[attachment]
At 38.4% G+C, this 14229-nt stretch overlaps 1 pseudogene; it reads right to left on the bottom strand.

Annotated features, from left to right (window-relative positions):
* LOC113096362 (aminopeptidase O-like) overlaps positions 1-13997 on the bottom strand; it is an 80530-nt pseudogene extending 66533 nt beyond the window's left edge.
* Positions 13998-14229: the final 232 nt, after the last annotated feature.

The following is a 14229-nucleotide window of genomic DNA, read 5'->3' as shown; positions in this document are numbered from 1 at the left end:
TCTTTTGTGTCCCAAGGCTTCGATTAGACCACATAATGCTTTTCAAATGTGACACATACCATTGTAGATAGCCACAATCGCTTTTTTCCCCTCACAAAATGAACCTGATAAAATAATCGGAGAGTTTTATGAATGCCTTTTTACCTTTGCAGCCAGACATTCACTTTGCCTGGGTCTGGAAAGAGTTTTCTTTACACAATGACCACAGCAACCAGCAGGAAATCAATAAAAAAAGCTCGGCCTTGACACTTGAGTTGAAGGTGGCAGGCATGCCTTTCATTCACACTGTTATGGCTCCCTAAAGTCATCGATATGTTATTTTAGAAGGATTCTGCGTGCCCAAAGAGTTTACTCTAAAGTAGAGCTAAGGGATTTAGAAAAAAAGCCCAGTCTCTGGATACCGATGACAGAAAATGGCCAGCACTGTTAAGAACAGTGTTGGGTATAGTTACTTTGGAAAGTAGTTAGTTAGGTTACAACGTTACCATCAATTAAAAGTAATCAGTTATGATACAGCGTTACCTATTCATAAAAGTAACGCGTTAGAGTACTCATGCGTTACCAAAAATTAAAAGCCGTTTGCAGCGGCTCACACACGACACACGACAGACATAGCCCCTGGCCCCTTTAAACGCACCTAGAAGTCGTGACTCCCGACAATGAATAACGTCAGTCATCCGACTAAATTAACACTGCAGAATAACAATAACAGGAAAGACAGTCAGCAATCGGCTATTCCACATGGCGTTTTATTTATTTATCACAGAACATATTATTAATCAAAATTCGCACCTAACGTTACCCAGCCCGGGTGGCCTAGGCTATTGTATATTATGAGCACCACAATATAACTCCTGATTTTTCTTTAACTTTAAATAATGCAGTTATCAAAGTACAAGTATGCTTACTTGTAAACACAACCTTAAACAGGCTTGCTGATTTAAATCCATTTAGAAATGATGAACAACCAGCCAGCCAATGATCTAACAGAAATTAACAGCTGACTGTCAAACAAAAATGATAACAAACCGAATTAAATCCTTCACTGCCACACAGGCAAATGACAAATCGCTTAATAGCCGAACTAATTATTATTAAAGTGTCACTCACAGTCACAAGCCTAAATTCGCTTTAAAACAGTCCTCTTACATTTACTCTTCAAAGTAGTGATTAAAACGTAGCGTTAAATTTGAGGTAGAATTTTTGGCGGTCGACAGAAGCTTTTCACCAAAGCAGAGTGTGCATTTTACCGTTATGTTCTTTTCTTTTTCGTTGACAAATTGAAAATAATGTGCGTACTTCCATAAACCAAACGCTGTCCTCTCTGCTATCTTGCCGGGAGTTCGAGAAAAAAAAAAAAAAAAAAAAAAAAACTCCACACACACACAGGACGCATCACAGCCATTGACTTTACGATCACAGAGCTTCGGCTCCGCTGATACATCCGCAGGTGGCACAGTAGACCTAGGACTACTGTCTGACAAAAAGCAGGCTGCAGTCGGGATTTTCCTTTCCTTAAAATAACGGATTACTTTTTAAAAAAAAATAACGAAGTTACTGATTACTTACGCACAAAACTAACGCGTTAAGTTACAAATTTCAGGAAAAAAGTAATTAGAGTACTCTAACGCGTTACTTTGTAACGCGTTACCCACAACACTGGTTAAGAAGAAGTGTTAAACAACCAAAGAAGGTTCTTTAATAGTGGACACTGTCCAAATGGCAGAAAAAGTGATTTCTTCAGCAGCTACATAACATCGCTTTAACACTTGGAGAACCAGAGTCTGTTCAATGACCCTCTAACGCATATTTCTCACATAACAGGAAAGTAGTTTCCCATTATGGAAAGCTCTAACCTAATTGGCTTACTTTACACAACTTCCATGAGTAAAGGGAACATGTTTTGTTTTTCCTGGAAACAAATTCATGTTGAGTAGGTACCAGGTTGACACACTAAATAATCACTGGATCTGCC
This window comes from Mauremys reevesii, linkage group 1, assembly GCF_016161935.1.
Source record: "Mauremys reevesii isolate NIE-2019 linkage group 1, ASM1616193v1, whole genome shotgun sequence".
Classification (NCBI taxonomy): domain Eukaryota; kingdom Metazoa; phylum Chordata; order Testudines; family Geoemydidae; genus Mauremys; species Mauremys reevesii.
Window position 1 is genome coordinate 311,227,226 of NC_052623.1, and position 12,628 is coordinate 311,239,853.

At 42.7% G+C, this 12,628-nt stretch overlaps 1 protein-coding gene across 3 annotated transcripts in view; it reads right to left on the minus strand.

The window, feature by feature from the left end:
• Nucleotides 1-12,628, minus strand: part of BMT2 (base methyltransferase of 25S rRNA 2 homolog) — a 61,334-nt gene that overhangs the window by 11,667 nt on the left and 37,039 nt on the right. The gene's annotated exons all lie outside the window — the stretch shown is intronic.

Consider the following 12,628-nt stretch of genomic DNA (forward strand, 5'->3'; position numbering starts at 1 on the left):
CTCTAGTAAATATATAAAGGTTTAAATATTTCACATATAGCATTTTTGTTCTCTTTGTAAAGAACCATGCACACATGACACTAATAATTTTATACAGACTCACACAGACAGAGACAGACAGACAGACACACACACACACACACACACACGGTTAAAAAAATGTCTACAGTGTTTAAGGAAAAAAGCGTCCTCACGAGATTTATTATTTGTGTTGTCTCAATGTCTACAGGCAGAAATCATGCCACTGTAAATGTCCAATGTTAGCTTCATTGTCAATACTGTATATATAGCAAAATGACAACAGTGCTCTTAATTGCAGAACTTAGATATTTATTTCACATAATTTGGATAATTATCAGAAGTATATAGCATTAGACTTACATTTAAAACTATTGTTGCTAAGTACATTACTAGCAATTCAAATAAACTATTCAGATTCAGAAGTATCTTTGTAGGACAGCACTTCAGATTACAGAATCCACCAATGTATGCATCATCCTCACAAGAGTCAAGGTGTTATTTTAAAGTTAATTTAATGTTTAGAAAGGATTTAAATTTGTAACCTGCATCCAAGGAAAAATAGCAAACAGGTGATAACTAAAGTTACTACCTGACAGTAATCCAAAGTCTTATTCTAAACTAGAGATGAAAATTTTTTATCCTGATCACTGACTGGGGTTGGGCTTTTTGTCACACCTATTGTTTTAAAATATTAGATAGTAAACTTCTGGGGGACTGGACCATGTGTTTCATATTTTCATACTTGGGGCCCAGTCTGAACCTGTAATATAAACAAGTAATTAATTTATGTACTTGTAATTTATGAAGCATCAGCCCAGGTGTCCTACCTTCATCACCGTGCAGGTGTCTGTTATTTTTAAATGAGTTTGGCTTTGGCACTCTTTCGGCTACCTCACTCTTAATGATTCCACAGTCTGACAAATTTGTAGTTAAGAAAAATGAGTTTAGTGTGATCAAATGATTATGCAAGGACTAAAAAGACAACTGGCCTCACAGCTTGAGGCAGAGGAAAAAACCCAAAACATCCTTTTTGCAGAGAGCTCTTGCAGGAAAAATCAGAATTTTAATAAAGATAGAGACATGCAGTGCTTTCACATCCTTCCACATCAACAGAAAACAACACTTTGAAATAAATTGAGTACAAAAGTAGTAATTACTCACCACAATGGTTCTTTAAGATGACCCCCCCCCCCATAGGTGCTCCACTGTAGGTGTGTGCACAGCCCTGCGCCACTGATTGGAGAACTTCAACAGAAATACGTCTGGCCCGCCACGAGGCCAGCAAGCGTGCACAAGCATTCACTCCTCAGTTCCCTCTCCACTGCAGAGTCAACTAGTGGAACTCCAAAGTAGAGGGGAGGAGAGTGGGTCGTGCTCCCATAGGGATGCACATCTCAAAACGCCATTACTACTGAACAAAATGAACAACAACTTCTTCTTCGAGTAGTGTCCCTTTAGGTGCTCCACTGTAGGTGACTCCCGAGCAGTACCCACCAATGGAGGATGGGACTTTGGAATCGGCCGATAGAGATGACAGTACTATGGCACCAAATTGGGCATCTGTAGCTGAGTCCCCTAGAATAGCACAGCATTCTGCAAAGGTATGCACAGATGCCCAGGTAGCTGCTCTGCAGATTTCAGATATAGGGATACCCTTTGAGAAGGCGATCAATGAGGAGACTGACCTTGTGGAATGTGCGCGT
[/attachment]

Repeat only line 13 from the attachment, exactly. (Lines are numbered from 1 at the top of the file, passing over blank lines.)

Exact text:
• Nucleotides 1-12,628, minus strand: part of BMT2 (base methyltransferase of 25S rRNA 2 homolog) — a 61,334-nt gene that overhangs the window by 11,667 nt on the left and 37,039 nt on the right. The gene's annotated exons all lie outside the window — the stretch shown is intronic.